The Madrasah Education System focuses on religious education, teaching all the basics of education in a religious environment. Islamic teachings are compulsory. Religious studies are taught in Arabic and the children also usually serve the related mosques. Students also study some or all of the courses from the General Education System. Madrasahs take in many homeless children and provide them with food, shelter and education.

The Technical and Vocational Education System provides courses related to various applied and practical areas of science, technology and engineering, or focuses on a specific specialized area. Course duration ranges from one month to four years.

Pre-primary and primary education

Following the EFA, the government of Bangladesh made primary education compulsory for all children between the ages of six and ten. This has had a major impact on the system and the overall enrollment rate has increased since from 75% to 95% by 1996. In 1997 the government adopted a five-year Primary Education Development Program (PEDP1). Nineteen separate projects were implemented to achieve the goals of the program. But lack of co-ordination among the projects reduced the effectiveness of the program. In September, 2003 the concept paper of 'Second Primary Education Development Program' (PEDP2) was approved.

Bangladesh has 18 million children in 62,000 primary schools; this is one of the largest primary systems in the world. Over 65% of the primary schools are government primary schools; the rest are registered non-governmental schools but assisted by the government. The government of Bangladesh distributes free books and education kits to the students of primary schools. There are private schools; however, the number of students enrolled in private schools is much fewer, and these schools largely cater to the social elite. Many schools in the secondary level also have primary sections.

The primary education level is from year 1 to year 5. The primary curriculum is a competency based curriculum developed by the National Curriculum and Textbook Board (NCTB). The Directorate of Primary Education (DPE) implements the curriculum and also manages the system of primary education. There is no nationwide examination at the end of the fifth year. However, the government education boards conduct a scholarship examination at the end of year 5.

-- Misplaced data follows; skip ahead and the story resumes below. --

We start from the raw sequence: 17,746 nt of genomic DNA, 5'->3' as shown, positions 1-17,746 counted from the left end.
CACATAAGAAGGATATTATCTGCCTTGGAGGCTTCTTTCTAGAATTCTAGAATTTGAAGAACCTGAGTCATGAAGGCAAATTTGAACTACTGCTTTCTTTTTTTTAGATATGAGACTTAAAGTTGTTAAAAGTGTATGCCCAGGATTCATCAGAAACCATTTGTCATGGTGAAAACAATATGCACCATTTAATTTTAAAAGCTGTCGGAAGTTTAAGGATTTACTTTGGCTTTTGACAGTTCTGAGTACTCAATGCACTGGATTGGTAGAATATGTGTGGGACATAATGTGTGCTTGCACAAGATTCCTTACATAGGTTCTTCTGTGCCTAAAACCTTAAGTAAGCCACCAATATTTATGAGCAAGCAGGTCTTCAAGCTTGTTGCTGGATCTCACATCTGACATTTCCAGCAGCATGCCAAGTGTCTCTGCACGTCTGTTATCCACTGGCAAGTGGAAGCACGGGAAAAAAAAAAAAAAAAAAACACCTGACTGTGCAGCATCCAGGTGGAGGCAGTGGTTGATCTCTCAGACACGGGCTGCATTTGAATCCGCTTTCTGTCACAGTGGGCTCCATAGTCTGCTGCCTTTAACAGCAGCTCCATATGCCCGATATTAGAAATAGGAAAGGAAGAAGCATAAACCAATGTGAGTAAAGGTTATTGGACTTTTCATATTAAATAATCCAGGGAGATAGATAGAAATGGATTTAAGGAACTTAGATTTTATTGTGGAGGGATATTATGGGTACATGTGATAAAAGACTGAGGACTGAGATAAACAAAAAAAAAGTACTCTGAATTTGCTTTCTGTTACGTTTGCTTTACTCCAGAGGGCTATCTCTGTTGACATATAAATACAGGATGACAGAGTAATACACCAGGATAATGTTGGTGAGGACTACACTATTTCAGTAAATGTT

Secondary and higher secondary education

The secondary and higher secondary level is between year 6 and year 12. This level is further divided into two sub-levels - the secondary and the higher secondary. The schools in the lower secondary levels have students from year 6 to year 10. The schools in the higher secondary level are called "colleges".

There are two nationwide public examinations in this level. The first one is the Secondary School Certificate examination, conducted at the end of year 10. The other is the Higher Secondary Certificate examination, conducted at the end of year 12. These examinations are conducted by the seven education boards located in Barisalmarker, Chittagongmarker, Comillamarker, Dhakamarker, Jessoremarker, Rajshahimarker, and Sylhet.

Secondary education

On completion of primary education, students (11+) enroll for junior secondary education that spans 3 years. At the end of this phase of education, some students branch out to join the vocational stream, offered at Vocational Training Institutes (VTI) and Technical Training Centres (TTC) run by the Ministry of Education (MOE), and the Ministry of Labour and Employment respectively. Students in the mainstream continue in government and non-government secondary schools for a two-year secondary education in their respective areas of specialization (e.g. humanities, science, commerce etc.) At the end of their secondary education, the students sit for their first public examination (SSC) (10th Grade) under the supervision of the six education boards.

The students of "Madrasah Education System" stream also sit for their respective public examinations, Dakhil level (10th Grade), conducted by the Madrasah Education Board.

The students of general education system's English medium streams also sit for their respective public examinations, 'O' level, conducted by London/Cambridge University, facilitated by the British Council.

Students of technical & vocational stream also sit for their public examination, SSC (vocational) (10th Grade) after a two-year period of study, conducted by the Bangladesh Technical Education Board.

Higher secondary education

After 10 years of schooling at primary and secondary level, students (16+) who succeed in passing the Secondary School Certificate (SSC) examination have the option of tither joining a college for a two-year higher secondary education in their respective areas of specialization, or enrolling in the Technical Education System for a four-year long course in their respective areas of technological study, to obtain a "Diploma-in-Engineering" degree. In the General Education System, after a two-year higher secondary education, the student has to sit for another public examination called the Higher Secondary Certificate (HSC) Examination to obtain HSC certificate to qualify for further education.